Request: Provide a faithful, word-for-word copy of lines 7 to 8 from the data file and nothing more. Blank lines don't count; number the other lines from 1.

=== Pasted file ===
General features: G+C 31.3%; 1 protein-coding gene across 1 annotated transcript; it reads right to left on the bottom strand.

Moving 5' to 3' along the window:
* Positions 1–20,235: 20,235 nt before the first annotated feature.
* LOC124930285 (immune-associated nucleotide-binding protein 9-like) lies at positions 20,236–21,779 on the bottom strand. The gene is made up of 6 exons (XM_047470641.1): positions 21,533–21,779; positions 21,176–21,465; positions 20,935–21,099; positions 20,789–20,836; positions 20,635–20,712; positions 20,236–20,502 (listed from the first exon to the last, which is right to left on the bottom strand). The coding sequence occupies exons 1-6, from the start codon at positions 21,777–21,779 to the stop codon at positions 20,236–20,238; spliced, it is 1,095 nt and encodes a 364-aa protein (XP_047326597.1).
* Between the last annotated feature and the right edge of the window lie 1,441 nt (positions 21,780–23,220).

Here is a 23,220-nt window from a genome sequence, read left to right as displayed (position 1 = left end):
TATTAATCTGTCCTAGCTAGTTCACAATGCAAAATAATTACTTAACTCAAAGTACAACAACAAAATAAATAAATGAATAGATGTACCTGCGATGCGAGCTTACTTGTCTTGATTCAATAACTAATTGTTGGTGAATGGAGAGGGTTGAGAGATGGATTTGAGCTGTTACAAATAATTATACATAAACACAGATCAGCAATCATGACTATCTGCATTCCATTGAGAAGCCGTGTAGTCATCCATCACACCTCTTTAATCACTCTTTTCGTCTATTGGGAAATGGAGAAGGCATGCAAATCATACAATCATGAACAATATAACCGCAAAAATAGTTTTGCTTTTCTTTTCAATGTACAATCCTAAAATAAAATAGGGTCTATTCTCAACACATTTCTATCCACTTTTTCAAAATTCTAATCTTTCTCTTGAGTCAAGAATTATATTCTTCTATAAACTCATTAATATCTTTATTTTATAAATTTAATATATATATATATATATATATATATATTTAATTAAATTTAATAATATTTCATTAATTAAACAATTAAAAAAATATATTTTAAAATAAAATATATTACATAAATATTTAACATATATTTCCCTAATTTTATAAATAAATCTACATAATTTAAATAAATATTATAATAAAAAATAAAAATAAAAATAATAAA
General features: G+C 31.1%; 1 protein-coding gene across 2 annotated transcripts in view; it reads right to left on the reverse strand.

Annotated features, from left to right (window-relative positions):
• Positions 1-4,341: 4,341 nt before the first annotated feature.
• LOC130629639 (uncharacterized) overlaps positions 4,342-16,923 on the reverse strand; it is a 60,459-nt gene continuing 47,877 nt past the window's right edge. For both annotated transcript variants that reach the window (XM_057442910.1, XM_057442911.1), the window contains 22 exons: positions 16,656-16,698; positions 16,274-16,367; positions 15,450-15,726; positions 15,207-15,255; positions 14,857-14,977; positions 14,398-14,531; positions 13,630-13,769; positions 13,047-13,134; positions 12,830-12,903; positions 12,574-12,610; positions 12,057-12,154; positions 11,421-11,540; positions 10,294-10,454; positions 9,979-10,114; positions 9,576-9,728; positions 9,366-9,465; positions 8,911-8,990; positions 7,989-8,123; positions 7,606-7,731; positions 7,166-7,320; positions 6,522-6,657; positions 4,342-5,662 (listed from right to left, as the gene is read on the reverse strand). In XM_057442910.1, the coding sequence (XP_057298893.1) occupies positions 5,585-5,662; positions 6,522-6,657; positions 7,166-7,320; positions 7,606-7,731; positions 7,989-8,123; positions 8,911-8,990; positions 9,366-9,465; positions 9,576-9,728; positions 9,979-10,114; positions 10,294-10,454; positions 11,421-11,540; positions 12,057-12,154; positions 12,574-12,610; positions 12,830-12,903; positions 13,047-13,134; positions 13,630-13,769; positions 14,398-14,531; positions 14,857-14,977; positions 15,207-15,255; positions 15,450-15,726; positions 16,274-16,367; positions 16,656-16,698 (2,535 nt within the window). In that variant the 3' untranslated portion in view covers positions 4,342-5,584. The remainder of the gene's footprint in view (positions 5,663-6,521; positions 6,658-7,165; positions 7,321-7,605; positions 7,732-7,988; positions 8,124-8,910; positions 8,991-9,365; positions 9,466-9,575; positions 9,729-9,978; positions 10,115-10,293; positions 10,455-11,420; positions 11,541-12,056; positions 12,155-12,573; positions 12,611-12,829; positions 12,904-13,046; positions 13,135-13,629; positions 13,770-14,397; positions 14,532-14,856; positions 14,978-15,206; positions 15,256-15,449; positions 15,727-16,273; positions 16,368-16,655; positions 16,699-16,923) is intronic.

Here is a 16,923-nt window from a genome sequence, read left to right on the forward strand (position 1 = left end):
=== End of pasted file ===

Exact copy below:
TATTAATCTGTCCTAGCTAGTTCACAATGCAAAATAATTACTTAACTCAAAGTACAACAACAAAATAAATAAATGAATAGATGTACCTGCGATGCGAGCTTACTTGTCTTGATTCAATAACTAATTGTTGGTGAATGGAGAGGGTTGAGAGATGGATTTGAGCTGTTACAAATAATTATACATAAACACAGATCAGCAATCATGACTATCTGCATTCCATTGAGAAGCCGTGTAGTCATCCATCACACCTCTTTAATCACTCTTTTCGTCTATTGGGAAATGGAGAAGGCATGCAAATCATACAATCATGAACAATATAACCGCAAAAATAGTTTTGCTTTTCTTTTCAATGTACAATCCTAAAATAAAATAGGGTCTATTCTCAACACATTTCTATCCACTTTTTCAAAATTCTAATCTTTCTCTTGAGTCAAGAATTATATTCTTCTATAAACTCATTAATATCTTTATTTTATAAATTTAATATATATATATATATATATATATATATTTAATTAAATTTAATAATATTTCATTAATTAAACAATTAAAAAAATATATTTTAAAATAAAATATATTACATAAATATTTAACATATATTTCCCTAATTTTATAAATAAATCTACATAATTTAAATAAATATTATAATAAAAAATAAAAATAAAAATAATAAA
General features: G+C 31.1%; 1 protein-coding gene across 2 annotated transcripts in view; it reads right to left on the reverse strand.